Multimedia comprehension skill predicts differential outcomes of web-based and lecture courses.

Abstract

College students (134 women and 55 men) participated in introductory psychology courses that were offered largely online (on the World Wide Web) or in a lecture format. Student comprehension skills were inferred from their scores on a multimedia comprehension battery. The learning of content knowledge was affected interactively by comprehension skill level and course format. Differences between format increased with comprehension skill such that the Web-based course advantage became greater as comprehension skill increased. This same pattern was not seen when self-reports of comprehension ability were used as the predictor. Furthermore, comprehension skill did not predict course satisfaction. Generally, students of all skill levels preferred the lecture courses.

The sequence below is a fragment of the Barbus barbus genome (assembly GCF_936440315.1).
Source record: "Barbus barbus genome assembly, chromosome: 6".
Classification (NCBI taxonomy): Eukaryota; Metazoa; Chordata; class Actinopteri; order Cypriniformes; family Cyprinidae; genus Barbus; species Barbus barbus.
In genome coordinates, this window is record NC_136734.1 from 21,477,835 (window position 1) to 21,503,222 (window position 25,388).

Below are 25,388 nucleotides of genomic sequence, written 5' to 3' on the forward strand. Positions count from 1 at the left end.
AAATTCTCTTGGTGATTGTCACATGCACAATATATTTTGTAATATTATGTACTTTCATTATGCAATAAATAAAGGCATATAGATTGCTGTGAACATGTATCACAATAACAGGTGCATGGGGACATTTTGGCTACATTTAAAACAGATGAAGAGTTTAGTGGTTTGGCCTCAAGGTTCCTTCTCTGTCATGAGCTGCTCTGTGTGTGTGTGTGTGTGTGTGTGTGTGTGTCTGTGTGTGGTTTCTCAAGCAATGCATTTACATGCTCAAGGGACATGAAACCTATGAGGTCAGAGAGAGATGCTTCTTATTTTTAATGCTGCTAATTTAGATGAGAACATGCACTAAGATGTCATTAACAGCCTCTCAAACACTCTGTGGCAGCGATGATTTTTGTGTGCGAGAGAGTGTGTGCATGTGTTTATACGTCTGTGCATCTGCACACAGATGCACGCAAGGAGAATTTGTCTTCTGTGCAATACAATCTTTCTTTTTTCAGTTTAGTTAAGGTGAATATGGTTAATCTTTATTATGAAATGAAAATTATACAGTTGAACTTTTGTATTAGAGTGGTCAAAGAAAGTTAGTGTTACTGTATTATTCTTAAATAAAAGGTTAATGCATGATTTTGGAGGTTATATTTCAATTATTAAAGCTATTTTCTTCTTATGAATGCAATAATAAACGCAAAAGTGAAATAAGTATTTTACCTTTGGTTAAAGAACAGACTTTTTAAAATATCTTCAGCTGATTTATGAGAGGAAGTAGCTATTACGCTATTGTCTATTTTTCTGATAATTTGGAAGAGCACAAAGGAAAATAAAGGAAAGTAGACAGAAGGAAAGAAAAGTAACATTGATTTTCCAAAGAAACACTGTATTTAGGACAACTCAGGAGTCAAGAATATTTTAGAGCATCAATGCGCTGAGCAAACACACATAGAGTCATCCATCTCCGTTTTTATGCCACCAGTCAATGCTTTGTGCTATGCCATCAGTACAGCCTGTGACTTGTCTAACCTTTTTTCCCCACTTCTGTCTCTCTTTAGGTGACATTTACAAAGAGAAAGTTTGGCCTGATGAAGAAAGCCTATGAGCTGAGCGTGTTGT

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Cite this paper

@article{Maki2002MultimediaCS, title={Multimedia comprehension skill predicts differential outcomes of web-based and lecture courses.}, author={William S. Maki and Ruth H. Maki}, journal={Journal of experimental psychology. Applied}, year={2002}, volume={8 2}, pages={85-98} }